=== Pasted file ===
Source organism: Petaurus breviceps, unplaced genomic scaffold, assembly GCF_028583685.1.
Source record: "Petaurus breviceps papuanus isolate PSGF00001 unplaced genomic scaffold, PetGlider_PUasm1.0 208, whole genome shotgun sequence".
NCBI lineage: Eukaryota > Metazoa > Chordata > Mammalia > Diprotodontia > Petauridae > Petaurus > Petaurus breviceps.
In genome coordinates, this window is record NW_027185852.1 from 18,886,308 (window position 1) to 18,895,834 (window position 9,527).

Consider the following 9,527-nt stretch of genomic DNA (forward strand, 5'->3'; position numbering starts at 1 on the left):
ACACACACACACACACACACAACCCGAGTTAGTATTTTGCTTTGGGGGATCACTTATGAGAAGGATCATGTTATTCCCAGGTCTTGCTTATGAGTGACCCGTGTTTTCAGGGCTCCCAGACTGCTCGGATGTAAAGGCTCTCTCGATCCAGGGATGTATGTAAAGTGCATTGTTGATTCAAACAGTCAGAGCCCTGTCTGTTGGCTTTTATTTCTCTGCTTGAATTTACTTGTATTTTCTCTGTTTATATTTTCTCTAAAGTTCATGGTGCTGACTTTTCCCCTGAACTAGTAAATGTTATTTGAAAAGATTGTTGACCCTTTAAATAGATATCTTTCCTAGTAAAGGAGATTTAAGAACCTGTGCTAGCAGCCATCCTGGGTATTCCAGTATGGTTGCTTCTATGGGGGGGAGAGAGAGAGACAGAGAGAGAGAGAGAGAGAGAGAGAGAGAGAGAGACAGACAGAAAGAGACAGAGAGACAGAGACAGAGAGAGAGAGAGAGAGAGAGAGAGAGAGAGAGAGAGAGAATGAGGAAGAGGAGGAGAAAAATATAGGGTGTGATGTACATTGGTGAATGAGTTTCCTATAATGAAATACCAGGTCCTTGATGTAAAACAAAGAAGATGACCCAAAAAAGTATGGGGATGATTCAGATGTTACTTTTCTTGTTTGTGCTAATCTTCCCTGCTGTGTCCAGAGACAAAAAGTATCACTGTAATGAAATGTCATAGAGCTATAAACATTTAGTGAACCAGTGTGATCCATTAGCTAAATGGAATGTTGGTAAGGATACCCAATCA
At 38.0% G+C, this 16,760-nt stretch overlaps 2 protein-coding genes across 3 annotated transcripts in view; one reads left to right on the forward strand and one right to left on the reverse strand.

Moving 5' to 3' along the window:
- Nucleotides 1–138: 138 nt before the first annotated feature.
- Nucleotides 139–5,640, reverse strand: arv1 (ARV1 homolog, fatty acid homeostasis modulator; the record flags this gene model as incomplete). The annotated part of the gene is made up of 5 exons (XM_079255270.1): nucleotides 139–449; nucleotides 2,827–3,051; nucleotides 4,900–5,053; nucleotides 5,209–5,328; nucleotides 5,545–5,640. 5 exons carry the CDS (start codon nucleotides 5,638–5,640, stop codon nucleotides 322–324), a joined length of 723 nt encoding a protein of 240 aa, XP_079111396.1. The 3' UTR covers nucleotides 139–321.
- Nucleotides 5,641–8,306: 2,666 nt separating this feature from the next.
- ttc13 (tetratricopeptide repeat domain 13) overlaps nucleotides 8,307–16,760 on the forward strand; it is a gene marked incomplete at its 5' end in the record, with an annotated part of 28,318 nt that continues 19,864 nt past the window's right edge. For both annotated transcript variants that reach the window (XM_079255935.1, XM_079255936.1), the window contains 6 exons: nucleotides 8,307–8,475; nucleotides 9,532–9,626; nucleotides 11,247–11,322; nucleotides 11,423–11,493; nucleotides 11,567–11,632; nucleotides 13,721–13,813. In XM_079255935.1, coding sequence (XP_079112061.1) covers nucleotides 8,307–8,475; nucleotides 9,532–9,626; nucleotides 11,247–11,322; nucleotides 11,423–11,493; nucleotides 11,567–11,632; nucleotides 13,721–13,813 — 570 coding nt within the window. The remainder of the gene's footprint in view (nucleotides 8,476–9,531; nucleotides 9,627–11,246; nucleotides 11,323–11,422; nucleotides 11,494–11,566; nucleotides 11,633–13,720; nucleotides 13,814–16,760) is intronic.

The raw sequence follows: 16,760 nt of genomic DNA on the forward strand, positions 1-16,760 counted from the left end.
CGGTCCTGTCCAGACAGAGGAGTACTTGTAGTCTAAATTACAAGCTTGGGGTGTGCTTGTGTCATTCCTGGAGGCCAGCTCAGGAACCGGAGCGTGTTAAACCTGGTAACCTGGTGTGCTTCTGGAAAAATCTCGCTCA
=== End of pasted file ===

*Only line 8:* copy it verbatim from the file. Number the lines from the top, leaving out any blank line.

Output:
Moving 5' to 3' along the window: